Last time we talked about "time to create." But what if you have the desire to create, but you are stuck? What if you can’t think decide how to start moving, or you fear failure and how hard the work will be?  How do you begin then?

Here are some steps to help you get going when you feel stuck in a rut!

STEP 1
Prepare mentally for the work. 

- Ignore the whispering voices that say “don’t begin, you will surely fail”. 

  • Decide to swim against the tide of insecurity, self-doubt and fear masked as indecision. 
  • Put aside the criticism you have heard from your parents, your siblings, and yourself and embrace the “Go!” in your life. 
  • Know (and remember often!) that it is better to do than not to do.  Always!
  • Determine that you are going to be a person of action.
  • Remember your past successes and recall that you have the capacity to succeed. 
  • Announce to the world that you have the courage to go for it.

Listen up: The world needs to hear from you.  The world needs to see what you can uniquely think or dream up! Only you can bring that to the table!

STEP 2

Prepare physically for the work. 

  • Organize your craft space and supplies. You will be amazed at how organizing your space will propel you forward!
  • Buy or borrow what you need to get started.
  • Examine your daily and weekly schedule.  Spot “down time” and claim it for your art. 
  • Include art time in your schedule.  Plan for creativity and art! 
  • Make a list of all that needs to be done. Break it down into manageable steps. Do step one today. Don’t worry about step two until tomorrow.
  • Talk to a friend about keeping each other accountable. 

STEP 3

You are ready to go!  So,

- Simply begin! 

Shona Cole is an artist and author of The Artistic Mother. Visit http://shonastudio.blogspot.com/.

 

12/30/2011


The Good Coach :: A Time to Create by Shona Cole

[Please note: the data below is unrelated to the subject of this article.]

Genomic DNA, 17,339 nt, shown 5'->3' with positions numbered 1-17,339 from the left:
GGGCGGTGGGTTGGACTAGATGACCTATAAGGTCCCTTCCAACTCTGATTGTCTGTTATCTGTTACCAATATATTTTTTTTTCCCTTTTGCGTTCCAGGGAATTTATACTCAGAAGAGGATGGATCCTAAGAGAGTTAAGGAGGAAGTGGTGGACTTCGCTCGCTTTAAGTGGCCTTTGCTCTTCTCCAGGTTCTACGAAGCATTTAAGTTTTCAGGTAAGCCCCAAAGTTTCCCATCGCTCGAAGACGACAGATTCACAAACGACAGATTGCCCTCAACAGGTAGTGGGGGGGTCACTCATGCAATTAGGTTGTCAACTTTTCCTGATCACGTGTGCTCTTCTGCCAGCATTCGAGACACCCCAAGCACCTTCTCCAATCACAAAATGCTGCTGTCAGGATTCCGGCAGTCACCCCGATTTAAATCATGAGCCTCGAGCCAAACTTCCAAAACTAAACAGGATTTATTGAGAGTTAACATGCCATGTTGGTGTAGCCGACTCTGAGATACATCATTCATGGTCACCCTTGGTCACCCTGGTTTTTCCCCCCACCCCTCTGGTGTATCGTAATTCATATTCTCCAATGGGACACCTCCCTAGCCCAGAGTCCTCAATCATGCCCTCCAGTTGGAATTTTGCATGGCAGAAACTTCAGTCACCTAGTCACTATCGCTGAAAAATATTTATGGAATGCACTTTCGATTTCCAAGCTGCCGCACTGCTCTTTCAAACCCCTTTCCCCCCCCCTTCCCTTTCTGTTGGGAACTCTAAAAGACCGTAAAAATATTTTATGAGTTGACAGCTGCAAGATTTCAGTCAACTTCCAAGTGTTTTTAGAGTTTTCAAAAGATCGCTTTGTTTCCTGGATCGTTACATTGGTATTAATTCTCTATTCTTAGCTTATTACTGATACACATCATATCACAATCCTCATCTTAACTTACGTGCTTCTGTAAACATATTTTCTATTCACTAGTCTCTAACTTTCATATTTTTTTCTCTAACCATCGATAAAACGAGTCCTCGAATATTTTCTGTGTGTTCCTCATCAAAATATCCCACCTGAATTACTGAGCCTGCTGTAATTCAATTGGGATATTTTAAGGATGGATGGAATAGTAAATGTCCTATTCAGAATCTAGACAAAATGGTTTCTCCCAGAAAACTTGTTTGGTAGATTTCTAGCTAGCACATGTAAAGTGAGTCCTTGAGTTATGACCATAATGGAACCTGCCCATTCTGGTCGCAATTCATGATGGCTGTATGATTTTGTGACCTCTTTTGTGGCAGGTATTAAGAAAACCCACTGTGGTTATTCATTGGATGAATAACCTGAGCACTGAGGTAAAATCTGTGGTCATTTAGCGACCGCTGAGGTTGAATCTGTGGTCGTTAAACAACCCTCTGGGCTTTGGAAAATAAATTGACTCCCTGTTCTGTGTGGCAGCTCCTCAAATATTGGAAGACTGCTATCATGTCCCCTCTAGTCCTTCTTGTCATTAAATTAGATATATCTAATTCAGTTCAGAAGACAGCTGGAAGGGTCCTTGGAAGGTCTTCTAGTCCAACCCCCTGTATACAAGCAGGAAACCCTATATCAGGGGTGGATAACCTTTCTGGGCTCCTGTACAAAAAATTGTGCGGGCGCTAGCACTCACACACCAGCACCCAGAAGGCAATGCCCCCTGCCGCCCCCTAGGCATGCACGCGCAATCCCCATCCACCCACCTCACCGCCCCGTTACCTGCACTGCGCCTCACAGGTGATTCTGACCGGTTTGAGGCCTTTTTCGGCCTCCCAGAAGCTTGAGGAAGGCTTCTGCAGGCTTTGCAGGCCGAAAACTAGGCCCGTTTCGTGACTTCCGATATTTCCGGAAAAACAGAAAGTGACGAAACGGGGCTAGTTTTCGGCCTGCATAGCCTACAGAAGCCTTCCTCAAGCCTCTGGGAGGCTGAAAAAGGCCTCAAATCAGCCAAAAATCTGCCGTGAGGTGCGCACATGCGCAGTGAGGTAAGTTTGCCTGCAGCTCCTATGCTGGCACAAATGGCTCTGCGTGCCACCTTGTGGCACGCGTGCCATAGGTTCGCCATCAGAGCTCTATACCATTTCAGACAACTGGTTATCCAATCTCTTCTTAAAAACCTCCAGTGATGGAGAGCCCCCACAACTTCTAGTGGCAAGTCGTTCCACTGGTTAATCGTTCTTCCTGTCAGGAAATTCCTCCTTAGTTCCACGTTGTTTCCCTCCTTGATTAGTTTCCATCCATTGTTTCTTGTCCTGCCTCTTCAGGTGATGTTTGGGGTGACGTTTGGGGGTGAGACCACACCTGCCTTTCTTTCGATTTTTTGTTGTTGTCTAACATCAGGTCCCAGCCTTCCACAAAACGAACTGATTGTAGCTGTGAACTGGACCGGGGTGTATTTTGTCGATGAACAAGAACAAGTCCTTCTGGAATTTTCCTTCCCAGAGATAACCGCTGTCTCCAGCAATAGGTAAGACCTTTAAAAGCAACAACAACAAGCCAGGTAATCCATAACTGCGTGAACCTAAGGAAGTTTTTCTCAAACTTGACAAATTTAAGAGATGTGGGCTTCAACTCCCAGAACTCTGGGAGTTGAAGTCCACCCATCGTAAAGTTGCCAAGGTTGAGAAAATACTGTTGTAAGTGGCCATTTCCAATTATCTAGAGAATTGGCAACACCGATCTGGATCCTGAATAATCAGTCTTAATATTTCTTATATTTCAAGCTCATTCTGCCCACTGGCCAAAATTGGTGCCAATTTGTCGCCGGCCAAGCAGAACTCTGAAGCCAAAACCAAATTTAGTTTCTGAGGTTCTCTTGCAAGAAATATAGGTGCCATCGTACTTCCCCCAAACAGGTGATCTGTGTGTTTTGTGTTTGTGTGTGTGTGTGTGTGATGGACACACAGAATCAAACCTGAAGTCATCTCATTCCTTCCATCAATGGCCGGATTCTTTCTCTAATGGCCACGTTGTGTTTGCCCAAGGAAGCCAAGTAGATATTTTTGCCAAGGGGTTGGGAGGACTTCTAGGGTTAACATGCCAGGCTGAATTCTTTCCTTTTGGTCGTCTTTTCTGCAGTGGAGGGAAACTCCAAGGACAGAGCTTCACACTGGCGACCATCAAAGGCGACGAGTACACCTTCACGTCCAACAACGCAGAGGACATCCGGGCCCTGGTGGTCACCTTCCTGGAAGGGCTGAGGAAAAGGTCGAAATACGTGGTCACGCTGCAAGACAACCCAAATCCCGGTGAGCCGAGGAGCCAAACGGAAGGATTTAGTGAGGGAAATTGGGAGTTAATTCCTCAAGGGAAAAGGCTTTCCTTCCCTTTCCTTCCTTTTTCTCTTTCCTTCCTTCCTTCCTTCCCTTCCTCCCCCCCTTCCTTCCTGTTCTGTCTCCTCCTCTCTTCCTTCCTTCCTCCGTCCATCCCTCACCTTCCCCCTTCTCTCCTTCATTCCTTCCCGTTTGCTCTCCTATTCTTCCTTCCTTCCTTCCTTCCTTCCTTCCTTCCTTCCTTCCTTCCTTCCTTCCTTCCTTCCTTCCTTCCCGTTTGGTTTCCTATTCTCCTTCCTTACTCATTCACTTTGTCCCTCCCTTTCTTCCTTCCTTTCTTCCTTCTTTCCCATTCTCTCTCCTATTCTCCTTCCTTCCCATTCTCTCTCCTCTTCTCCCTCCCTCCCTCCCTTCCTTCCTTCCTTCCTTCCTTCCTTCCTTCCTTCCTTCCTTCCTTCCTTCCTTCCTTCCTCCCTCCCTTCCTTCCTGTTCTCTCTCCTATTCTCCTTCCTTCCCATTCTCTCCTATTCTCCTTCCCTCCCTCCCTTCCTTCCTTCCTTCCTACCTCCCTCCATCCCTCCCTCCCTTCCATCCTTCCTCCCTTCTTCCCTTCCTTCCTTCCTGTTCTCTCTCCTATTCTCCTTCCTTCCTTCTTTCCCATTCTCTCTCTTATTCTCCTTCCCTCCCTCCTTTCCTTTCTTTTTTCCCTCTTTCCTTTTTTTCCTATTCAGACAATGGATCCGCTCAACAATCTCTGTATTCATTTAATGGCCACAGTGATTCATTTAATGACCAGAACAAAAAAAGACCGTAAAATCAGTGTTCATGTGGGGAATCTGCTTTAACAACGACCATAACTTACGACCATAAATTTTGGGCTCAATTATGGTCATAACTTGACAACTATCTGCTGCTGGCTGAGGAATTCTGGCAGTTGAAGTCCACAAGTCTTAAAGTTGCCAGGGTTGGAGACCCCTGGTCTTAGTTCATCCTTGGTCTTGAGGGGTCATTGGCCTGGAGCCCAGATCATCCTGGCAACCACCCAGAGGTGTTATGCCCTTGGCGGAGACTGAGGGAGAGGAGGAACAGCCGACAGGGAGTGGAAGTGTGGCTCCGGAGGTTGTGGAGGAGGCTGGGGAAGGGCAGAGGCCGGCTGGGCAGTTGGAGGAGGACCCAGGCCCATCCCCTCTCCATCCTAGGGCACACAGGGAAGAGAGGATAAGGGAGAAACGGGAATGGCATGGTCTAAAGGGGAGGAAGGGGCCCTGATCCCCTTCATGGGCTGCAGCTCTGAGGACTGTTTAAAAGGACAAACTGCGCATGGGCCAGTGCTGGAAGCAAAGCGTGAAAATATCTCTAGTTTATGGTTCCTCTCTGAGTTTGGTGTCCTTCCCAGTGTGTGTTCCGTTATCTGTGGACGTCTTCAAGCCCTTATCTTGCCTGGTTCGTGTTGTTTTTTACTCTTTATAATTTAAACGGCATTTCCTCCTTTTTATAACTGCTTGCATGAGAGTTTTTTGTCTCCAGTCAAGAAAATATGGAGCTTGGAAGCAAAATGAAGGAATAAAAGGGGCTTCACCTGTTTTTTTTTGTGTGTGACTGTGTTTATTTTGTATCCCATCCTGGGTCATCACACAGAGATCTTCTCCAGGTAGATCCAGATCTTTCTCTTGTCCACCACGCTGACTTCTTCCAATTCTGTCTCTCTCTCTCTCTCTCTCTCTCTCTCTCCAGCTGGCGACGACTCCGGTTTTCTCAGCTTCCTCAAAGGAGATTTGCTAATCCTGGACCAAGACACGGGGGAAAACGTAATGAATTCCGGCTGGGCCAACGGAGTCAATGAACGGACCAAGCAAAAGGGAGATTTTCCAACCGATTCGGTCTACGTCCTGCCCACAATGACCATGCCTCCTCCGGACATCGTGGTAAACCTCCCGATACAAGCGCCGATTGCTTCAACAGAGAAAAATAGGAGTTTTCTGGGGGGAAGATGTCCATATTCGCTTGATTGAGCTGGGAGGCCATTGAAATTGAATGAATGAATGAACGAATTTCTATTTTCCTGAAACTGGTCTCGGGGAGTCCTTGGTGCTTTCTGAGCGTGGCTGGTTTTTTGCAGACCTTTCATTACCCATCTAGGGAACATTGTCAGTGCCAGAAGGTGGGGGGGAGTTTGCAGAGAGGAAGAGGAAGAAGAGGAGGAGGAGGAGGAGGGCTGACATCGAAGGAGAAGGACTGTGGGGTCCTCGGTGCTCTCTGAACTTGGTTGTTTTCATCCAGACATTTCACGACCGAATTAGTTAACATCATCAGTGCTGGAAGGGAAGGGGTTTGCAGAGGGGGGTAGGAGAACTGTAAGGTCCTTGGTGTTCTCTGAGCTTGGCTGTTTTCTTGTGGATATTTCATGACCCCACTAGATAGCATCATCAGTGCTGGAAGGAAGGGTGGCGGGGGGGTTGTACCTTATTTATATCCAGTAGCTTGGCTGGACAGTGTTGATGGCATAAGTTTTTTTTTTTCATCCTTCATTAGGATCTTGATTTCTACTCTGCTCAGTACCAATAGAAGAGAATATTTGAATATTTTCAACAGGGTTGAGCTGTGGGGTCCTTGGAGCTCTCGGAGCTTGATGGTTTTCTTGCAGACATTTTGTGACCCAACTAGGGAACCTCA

:: The Good Coach ::
A Time to Create
by Shona Cole

There is a time for everything,
and a season for every activity under heaven:
a time to be born and a time to die,
a time to plant and a time to uproot ... Ecclesiastes 3

SC Jan 12 Good Coach image 1

There is a time to create. How do you know that time is now? How do you know when something is important enough to rearrange your schedule and make time for creativity?

Good questions, right? Well, how about these answers for starters?

  • When an idea first pops into your head, making you feel excited and inspired by the possibility.
  • When the idea returns to your mind again and again, begging to be expressed.
  • When your family and friends confirm your creativity and say “that is a great idea!” “How do you do that?” Or, “I wish I had thought of that.”
  • When you are blue without it.  

“Okay,” you say. “I got it.” But what does creating actually look like?

I won’t beat around the bush: creating looks messy and often disappoints; it is thrilling and terrifying all at once. It is time consuming. If you decide to begin creating, then your days are going to fill up. One creative act begets another. And so on. Creating is work and you will be busy. That is a simple fact of life.

And like it or not, once you begin, you will, at some point, stumble and fail. But remember, each time you create you are learning something new. Even if you “mess up” you are learning what not to do next time!

To create means changing.
To create means facing your fears, head on.
To create means showing up, paint brush in hand, and being willing to fail. And creating means also means being willing to succeed!

This year, you can be that person who faces the world head on! You may not know everything or even a little, but you can learn. Today. In 2012!